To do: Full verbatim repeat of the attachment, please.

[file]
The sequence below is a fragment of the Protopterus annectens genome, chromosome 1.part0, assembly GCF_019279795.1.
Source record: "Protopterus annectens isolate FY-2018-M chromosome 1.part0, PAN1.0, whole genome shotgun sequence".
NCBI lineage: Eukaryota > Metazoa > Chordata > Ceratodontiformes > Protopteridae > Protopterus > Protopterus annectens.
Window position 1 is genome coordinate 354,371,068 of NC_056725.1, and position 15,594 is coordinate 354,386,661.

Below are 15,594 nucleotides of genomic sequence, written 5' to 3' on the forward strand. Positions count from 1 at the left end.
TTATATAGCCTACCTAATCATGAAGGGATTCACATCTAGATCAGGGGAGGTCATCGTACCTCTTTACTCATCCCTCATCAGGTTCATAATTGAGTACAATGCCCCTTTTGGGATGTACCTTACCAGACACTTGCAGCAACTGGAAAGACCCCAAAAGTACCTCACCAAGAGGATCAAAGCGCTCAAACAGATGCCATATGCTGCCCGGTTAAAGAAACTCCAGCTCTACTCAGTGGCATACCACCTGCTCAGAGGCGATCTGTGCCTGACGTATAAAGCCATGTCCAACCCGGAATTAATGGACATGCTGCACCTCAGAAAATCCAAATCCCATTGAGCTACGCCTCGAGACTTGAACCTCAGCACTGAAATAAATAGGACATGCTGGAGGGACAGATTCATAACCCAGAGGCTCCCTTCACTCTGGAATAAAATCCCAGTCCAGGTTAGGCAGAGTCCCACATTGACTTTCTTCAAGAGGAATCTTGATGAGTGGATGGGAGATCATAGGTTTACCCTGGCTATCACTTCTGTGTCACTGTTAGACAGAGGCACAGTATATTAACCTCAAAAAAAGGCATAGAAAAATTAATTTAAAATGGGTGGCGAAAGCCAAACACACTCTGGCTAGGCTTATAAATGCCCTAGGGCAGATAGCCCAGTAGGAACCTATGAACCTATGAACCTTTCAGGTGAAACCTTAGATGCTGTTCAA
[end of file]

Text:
The sequence below is a fragment of the Protopterus annectens genome, chromosome 1.part0, assembly GCF_019279795.1.
Source record: "Protopterus annectens isolate FY-2018-M chromosome 1.part0, PAN1.0, whole genome shotgun sequence".
NCBI lineage: Eukaryota > Metazoa > Chordata > Ceratodontiformes > Protopteridae > Protopterus > Protopterus annectens.
Window position 1 is genome coordinate 354,371,068 of NC_056725.1, and position 15,594 is coordinate 354,386,661.

Below are 15,594 nucleotides of genomic sequence, written 5' to 3' on the forward strand. Positions count from 1 at the left end.
TTATATAGCCTACCTAATCATGAAGGGATTCACATCTAGATCAGGGGAGGTCATCGTACCTCTTTACTCATCCCTCATCAGGTTCATAATTGAGTACAATGCCCCTTTTGGGATGTACCTTACCAGACACTTGCAGCAACTGGAAAGACCCCAAAAGTACCTCACCAAGAGGATCAAAGCGCTCAAACAGATGCCATATGCTGCCCGGTTAAAGAAACTCCAGCTCTACTCAGTGGCATACCACCTGCTCAGAGGCGATCTGTGCCTGACGTATAAAGCCATGTCCAACCCGGAATTAATGGACATGCTGCACCTCAGAAAATCCAAATCCCATTGAGCTACGCCTCGAGACTTGAACCTCAGCACTGAAATAAATAGGACATGCTGGAGGGACAGATTCATAACCCAGAGGCTCCCTTCACTCTGGAATAAAATCCCAGTCCAGGTTAGGCAGAGTCCCACATTGACTTTCTTCAAGAGGAATCTTGATGAGTGGATGGGAGATCATAGGTTTACCCTGGCTATCACTTCTGTGTCACTGTTAGACAGAGGCACAGTATATTAACCTCAAAAAAAGGCATAGAAAAATTAATTTAAAATGGGTGGCGAAAGCCAAACACACTCTGGCTAGGCTTATAAATGCCCTAGGGCAGATAGCCCAGTAGGAACCTATGAACCTATGAACCTTTCAGGTGAAACCTTAGATGCTGTTCAA